When Gov. Ted Strickland gives his State of the State address next Wednesday and unveils his much-anticipated education-reform and school-funding plan in early February, which governor will show up?

Will it be the governor whose first biennial budget proposal in 2007 would have effectively snuffed out the charter sector in Ohio, or the one who now observes "I don't think all charters are bad; I think there are good charters" (see here)? Will it be the Strickland who, in July 2007, said that then-Superintendent Susan Zelman "has the skills to be a superb leader of elementary and secondary education in Ohio" or the one who, eight months later, struck out at Zelman, telling the Cincinnati Enquirer editorial board that "she's not a leader, she's not an advocate, she's not a good manager. She's an academician, a psychometrician, a statistician" (see here). Will it be the governor who launched a statewide tour to listen to the public on the topic of education, or the one who used his power to appoint State Board of Education members to seat two union-endorsed candidates who were recently rejected by their local voters (see here)?

In any case, we're certain to see a man who is hanging his gubernatorial success on his education plan, so even at this late hour, people continue to offer him their advice and hopes.

Ohio's philanthropic community weighed in this week with Beyond Tinkering: Creating Real Opportunities for Today's Learners and for Generations of Ohioans to Come (see here). Fordham's own Terry Ryan offered advice in a Columbus Dispatch op-ed earlier this month (see here). Strickland has expressed concern that some charter school sponsors are exempt from state oversight. Sharing this concern, and echoing a recommendation from a 2006 report by the Fordham Institute, the National Alliance for Public Charter Schools, and the National Association of Charter School Authorizers (see here), Ryan recommended a compromise-that Strickland and the General Assembly give the State Board of Education authority over all charter school sponsors in return for holding the board and the Ohio Department of Education accountable through the appointment of a charter school advisory council. He wrote the op-ed before Strickland announced his education board appointees, so it's fair to say Ryan may come to regret seeking compromise.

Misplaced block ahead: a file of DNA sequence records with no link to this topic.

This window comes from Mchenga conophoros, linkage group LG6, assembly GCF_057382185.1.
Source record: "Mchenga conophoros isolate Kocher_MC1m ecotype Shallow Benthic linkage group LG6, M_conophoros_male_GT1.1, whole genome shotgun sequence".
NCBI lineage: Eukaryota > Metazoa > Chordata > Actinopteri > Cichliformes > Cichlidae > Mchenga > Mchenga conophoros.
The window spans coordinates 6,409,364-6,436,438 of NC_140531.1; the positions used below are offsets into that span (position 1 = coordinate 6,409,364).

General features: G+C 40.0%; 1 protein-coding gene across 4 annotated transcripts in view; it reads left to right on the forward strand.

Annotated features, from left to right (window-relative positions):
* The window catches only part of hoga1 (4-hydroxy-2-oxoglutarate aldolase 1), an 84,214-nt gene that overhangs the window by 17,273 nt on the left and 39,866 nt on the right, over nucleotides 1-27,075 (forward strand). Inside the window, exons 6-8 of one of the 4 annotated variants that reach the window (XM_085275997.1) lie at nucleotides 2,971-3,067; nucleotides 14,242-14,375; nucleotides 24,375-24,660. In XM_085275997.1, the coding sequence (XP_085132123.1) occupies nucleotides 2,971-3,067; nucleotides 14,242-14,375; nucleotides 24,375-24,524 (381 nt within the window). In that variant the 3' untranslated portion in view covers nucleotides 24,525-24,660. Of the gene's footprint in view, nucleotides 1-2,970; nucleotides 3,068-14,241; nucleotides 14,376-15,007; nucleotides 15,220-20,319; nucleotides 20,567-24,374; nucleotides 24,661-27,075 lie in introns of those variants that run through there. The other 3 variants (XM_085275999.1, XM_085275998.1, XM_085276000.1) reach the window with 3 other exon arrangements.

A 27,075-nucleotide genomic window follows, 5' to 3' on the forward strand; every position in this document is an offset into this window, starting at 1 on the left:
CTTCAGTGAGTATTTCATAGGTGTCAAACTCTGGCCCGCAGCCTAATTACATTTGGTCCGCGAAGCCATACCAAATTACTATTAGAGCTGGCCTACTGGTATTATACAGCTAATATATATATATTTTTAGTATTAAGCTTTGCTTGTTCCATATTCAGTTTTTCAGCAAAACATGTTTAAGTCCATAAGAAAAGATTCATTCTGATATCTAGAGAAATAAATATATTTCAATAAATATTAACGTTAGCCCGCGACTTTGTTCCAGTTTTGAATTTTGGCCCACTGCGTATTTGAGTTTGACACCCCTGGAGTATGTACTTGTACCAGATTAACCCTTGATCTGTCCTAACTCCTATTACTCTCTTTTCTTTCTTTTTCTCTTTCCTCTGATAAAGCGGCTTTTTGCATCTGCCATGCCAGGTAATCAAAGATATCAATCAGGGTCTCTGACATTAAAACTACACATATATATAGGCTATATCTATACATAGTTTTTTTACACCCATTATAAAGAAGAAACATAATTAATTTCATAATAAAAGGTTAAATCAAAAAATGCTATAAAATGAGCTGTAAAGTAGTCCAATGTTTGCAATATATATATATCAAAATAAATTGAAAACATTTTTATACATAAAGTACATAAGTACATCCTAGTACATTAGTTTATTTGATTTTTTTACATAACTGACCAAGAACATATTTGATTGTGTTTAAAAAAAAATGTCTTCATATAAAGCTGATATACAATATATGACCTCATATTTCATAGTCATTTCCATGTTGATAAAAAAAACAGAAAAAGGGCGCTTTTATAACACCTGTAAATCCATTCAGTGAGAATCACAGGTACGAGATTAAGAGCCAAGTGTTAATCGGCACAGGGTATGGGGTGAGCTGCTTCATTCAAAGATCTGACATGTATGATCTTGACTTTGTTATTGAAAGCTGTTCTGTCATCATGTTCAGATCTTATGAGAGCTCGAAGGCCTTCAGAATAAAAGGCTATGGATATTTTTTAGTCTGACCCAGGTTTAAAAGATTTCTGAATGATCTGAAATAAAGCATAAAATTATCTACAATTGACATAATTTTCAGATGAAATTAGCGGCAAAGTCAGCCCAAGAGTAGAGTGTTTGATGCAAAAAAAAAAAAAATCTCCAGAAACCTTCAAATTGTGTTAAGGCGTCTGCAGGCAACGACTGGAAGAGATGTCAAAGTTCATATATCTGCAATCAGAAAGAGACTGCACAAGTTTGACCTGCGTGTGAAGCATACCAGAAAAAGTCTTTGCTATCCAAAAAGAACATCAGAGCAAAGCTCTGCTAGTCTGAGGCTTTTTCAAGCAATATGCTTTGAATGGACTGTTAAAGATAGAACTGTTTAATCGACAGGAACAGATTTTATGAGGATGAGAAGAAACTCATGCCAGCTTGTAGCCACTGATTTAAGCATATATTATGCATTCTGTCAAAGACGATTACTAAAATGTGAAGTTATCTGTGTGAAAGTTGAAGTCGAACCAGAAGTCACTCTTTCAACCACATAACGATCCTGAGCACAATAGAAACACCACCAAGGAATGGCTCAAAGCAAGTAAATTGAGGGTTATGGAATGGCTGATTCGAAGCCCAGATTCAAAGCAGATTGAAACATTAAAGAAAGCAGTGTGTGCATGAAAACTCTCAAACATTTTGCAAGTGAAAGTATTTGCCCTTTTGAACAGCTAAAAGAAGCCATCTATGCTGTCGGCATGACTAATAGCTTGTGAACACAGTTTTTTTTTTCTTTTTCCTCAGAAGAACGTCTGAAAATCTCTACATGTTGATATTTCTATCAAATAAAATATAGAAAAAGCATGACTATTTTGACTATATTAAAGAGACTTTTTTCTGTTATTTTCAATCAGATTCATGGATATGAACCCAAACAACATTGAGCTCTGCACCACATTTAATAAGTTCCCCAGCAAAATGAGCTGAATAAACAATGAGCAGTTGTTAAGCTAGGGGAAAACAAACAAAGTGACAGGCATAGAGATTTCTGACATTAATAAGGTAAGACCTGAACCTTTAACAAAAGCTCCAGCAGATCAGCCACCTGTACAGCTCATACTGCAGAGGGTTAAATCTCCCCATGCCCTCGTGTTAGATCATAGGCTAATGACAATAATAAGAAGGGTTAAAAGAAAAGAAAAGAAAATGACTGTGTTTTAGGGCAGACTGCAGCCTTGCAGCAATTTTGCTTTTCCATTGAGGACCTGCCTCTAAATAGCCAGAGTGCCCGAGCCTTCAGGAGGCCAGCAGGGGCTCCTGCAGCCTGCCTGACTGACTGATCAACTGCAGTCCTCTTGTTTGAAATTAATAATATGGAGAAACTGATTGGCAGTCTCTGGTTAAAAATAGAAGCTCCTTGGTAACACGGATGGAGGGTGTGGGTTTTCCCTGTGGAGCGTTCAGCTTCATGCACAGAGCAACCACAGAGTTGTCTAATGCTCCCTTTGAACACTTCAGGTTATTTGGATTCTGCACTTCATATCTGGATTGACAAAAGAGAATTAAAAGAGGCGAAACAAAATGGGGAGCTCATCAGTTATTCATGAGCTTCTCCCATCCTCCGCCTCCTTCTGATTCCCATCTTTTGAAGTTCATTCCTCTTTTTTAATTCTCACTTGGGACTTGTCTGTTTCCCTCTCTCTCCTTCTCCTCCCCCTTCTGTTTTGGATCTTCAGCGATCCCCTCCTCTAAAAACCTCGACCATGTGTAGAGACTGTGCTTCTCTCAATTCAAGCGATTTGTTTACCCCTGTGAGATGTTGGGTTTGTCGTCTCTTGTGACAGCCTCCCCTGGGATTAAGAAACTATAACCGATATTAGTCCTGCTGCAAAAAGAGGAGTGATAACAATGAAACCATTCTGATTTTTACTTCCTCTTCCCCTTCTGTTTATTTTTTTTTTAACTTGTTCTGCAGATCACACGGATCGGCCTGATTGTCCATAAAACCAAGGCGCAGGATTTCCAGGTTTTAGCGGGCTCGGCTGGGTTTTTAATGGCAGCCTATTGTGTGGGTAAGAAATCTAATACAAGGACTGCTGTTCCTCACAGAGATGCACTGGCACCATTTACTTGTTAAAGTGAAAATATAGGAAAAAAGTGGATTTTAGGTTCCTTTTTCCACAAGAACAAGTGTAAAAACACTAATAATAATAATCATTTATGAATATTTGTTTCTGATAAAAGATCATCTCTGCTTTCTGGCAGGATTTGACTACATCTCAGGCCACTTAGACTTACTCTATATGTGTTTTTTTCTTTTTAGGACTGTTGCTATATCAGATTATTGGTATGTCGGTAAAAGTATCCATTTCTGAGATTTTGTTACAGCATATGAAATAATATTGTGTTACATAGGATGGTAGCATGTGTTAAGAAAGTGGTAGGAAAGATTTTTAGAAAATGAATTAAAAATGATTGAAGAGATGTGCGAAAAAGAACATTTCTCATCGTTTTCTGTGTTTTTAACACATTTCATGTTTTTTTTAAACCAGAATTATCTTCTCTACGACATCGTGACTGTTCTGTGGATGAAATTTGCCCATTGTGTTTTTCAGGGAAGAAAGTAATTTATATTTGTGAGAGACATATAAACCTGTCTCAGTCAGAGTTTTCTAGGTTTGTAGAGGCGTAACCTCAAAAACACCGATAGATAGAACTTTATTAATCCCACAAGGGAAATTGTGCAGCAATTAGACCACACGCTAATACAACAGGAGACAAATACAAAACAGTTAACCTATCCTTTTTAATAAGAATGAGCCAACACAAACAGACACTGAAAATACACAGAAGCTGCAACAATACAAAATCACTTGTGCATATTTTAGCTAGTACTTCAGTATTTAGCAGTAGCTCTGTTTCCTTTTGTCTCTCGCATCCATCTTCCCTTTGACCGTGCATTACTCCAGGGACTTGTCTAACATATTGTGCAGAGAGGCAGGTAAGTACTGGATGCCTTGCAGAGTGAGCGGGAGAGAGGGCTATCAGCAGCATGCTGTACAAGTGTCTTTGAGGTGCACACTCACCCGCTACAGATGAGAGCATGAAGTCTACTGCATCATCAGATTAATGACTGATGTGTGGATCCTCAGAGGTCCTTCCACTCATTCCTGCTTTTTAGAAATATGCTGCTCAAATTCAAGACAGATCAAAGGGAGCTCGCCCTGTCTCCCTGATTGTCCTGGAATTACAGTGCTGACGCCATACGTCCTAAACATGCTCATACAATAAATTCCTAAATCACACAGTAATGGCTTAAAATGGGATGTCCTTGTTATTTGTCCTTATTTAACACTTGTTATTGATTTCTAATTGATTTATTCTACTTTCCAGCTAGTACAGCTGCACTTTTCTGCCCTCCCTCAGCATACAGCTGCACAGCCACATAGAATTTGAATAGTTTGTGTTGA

As for Strickland's board appointees, they participated in their first meeting last week (see here). Ten of the board's 19 members are new; but unlike the Ohio House of Representatives (where one-third of the members are new), the State Board of Education doesn't start its work afresh every two years. Instead, the new members pick up right where the old ones left things in December. So, while House members are spending January getting their bearings in Columbus, figuring out committee assignments, and receiving two days of training in "how to call for votes and follow proper parliamentary procedure" (see here), new members on the education board found themselves considering changes to administrative rules and the revocation of teachers' licenses on their first day on the job.

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